In the introduction to the English edition of his new short story collection, Blind Willow, Sleeping Woman, Haruki Murakami writes: “I find writing novels a challenge, writing short stories a joy. If writing novels is like planting a forest, then writing short stories is more like planting a garden.” Yet if the individual stories are flowers in a garden, what is the collection, the mass of all these carefully planted terrains?
And, moreover, isn’t it difficult to get short stories to coalesce into a garden? A short story collection is a strange literary form, after all. What the reader notices are the individual stories—the roses, the tulips, the marigolds—but what she hopes to remember is something more, the gestalt. In a good collection, the proximity of one story to the others becomes the mortar that holds the tesserae of this mosaic together.
Murakami has successfully gotten a collection of short stories to coalesce before. His last book of short stories to be published in English was the slim, thematically connected after the quake, consisting of just six stories connected to the 1995 Kobe Earthquake. Despite their thematic unity, these stories cover a range of styles and emotions, from the fantastic (“Superfrog Saves Tokyo”) to realist love (“Honey Pie”).
Murakami’s new collection, Blind Willow Sleeping Woman, is completely different. It is a big book: twenty-five stories written over the course of twenty-five years, from 1980 to 2005. Throughout his career, Murakami has struck certain themes again and again (see the Murakami Dictionary for some examples), and many of them are here. Readers of Murakami can expect to find the hopeless love, the alienation, the weird events that seem to grow out of the characters’ psychological holes.
Yet the stories in Blind Willow, Sleeping Woman also bring out certain themes that are less visible when viewing Murakami’s work as a whole. Although we have new looks at the familiar interplay of chance and coincidence (especially in the moving “Chance Traveler”), and love, loss, and failed self-discovery (notably, the aching “Airplane: Or, How He Talked to Himself as If Reciting Poetry,” the title story, and “A Folklore for My Generation: A Pre-History of Late-Stage Capitalism”), we also have several stories that address the act of writing and the role of the writer, particularly “A ‘Poor Aunt’ Story,” “The Rise and Fall of Sharpie Cakes,” and “The Kidney-Shaped Stone that Moves Every Day.” While the first two tales are quick glosses on the process of writing and the literary world, respectively, the last story (written many years after the other two) is a more nuanced look at creation and vocation.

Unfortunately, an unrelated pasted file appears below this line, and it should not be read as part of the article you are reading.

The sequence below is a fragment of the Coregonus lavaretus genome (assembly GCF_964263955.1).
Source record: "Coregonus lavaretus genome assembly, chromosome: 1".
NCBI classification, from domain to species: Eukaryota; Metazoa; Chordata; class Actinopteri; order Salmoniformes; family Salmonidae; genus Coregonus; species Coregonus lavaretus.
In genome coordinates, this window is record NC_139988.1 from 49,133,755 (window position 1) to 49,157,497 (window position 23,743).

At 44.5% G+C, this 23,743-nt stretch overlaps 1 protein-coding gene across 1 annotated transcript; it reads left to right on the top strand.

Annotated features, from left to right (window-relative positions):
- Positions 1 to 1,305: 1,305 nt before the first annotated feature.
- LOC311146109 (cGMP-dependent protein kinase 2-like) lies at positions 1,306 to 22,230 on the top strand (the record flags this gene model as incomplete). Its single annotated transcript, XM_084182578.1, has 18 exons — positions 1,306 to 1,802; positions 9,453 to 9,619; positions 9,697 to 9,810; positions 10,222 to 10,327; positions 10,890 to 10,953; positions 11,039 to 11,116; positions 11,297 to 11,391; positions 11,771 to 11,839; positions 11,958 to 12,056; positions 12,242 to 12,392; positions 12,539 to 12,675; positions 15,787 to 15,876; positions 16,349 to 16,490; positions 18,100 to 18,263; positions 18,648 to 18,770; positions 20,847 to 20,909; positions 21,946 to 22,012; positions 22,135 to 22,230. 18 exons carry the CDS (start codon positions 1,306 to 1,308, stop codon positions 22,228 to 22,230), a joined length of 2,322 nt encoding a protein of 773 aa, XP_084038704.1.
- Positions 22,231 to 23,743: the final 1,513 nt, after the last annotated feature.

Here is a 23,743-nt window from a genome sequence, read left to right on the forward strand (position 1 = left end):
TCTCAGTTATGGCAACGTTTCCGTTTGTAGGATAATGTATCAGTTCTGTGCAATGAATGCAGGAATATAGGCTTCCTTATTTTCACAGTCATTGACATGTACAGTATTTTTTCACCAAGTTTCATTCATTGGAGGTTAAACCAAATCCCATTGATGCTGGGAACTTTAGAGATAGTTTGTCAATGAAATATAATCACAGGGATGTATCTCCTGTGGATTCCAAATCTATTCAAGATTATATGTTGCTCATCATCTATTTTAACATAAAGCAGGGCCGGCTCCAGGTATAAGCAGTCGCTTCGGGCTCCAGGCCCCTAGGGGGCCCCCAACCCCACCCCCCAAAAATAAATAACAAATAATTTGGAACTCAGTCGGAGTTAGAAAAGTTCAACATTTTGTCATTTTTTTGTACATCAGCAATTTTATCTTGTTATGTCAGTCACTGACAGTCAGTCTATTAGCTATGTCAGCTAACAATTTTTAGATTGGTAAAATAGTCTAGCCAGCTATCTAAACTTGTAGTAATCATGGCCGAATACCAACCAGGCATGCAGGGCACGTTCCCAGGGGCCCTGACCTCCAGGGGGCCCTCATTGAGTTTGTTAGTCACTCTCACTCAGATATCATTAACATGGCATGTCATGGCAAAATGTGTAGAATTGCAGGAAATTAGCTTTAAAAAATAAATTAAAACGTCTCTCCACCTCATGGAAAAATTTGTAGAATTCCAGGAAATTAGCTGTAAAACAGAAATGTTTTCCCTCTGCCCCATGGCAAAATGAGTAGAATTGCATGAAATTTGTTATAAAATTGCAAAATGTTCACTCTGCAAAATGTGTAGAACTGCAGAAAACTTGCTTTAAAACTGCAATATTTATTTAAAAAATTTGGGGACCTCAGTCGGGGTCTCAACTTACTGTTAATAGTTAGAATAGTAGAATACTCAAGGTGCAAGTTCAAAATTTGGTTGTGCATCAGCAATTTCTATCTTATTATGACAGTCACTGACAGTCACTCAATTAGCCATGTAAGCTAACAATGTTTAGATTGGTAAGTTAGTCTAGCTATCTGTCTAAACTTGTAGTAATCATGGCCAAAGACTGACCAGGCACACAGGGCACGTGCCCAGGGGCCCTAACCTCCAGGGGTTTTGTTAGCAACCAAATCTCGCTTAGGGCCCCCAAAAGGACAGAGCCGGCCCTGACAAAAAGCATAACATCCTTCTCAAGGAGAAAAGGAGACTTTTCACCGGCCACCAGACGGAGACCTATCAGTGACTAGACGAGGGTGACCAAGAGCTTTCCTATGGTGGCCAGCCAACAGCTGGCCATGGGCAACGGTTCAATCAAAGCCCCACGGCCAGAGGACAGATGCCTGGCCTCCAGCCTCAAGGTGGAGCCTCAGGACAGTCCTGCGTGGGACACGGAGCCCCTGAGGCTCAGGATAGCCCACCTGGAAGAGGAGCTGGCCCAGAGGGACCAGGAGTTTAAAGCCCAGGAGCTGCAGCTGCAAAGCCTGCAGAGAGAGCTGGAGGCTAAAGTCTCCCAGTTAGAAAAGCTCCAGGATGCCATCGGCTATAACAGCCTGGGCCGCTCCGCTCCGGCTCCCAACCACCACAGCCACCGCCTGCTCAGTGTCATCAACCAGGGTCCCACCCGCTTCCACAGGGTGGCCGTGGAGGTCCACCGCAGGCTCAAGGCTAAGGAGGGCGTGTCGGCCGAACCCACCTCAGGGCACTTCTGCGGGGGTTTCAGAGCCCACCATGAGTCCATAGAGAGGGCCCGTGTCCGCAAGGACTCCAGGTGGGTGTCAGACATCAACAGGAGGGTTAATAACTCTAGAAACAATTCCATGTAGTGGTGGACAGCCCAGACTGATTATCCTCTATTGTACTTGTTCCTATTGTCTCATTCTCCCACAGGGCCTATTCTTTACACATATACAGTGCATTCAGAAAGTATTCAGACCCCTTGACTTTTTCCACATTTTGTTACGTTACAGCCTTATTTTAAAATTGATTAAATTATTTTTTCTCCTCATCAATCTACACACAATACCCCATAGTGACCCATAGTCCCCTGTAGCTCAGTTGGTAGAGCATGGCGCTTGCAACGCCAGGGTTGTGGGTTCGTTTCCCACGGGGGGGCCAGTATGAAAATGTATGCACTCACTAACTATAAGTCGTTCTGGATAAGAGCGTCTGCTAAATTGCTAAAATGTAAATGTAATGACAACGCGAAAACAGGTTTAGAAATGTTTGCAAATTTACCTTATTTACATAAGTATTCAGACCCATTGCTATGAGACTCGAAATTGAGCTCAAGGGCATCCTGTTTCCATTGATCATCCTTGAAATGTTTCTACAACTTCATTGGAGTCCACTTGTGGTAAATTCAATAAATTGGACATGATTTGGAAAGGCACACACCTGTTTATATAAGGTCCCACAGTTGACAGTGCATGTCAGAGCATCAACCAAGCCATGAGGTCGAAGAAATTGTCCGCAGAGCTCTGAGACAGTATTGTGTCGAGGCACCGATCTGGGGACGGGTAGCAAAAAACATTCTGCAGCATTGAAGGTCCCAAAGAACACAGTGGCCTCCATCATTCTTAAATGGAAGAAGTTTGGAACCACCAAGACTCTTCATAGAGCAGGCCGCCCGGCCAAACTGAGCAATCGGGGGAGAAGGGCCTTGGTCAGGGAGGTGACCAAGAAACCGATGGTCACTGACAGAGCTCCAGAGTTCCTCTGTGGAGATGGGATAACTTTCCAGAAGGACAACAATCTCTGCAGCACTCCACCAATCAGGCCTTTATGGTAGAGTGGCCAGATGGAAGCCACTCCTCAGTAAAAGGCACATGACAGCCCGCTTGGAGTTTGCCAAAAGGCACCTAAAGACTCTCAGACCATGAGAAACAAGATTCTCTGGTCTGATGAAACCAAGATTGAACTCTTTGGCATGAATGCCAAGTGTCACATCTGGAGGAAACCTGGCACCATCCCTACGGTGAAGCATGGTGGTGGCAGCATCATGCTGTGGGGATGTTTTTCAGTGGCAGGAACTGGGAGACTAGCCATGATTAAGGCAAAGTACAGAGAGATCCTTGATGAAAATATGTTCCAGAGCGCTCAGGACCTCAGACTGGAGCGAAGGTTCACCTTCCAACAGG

Perhaps the most interesting theme in this collection—covered here more than in other works—is reminiscent of Henry James’s “The Beast in the Jungle.” In that story, a man knows for his whole life that some terrible catastrophe will befall to him, but only at the end does he understand that the terrible thing is that he let this “curse” prevent him from doing anything. In “The Kidney-Shaped Stone that Moves Every Day” Junpei (the hero of after the quake’s “Honey Pie”) is told by his father that in his life he will meet only three women “that have real meaning.” Junpei comes to see it as a curse: he does not want to “squander” any of his chances getting involved with a woman who means something but he cannot have, so he stays aloof, saving those opportunities for the future. “A Folklore for My Generation” is set up as the true story of a classmate who thought that if he could only connect (and have sex) with his high school girlfriend, he could “discover who I was, the self I’d only had vague glimpses of.” Years later, the narrator reflects that his classmate’s experience epitomizes the post-war generation: it is “something that actually happened to him. Something that happened to all of us.” They all had that one chance to discover who they were, but lost it.
Indeed, for a writer who has written so much about youth and young adult anomie, some of the best stories in this collection are about growing older. “Chance Traveler,” “Hanalei Bay,” and “A Folklore for My Generation” all reflect back on that youth, but also look forward.